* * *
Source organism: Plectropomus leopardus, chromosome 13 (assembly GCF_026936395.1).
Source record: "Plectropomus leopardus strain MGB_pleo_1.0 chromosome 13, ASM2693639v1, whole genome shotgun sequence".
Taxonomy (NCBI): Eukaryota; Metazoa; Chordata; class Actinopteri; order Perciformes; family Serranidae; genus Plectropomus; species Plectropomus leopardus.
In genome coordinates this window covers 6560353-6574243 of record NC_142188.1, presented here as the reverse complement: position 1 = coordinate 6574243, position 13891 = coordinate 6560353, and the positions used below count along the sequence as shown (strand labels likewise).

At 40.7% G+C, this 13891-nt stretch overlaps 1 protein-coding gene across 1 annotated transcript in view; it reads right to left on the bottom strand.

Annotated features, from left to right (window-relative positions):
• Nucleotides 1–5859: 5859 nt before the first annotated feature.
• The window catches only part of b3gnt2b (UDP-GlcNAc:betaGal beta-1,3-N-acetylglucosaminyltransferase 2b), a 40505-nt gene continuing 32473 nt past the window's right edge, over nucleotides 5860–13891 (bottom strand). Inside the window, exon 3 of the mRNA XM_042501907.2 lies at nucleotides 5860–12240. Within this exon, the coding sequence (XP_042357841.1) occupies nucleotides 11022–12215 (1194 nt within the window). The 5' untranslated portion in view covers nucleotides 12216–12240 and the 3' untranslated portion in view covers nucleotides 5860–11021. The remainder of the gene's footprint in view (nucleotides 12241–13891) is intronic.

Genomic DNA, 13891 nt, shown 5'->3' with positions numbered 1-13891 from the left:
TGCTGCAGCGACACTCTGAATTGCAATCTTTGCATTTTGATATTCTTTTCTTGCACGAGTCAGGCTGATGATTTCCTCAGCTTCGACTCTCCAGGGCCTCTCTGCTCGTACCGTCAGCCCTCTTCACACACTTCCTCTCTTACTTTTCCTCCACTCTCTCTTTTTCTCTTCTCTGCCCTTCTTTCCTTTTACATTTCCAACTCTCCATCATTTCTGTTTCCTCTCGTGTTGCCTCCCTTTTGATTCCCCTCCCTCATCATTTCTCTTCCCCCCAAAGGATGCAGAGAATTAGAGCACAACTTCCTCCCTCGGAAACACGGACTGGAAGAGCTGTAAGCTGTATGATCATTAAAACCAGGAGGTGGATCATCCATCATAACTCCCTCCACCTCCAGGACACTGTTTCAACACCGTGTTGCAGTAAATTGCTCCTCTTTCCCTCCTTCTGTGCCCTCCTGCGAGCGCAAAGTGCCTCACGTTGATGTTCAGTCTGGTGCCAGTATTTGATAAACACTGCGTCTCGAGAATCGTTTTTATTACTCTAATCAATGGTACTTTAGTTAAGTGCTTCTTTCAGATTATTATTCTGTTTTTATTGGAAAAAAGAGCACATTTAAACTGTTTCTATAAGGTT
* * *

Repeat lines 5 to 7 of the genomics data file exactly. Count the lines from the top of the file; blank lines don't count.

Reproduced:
At 40.7% G+C, this 13891-nt stretch overlaps 1 protein-coding gene across 1 annotated transcript in view; it reads right to left on the bottom strand.

Annotated features, from left to right (window-relative positions):
• Nucleotides 1–5859: 5859 nt before the first annotated feature.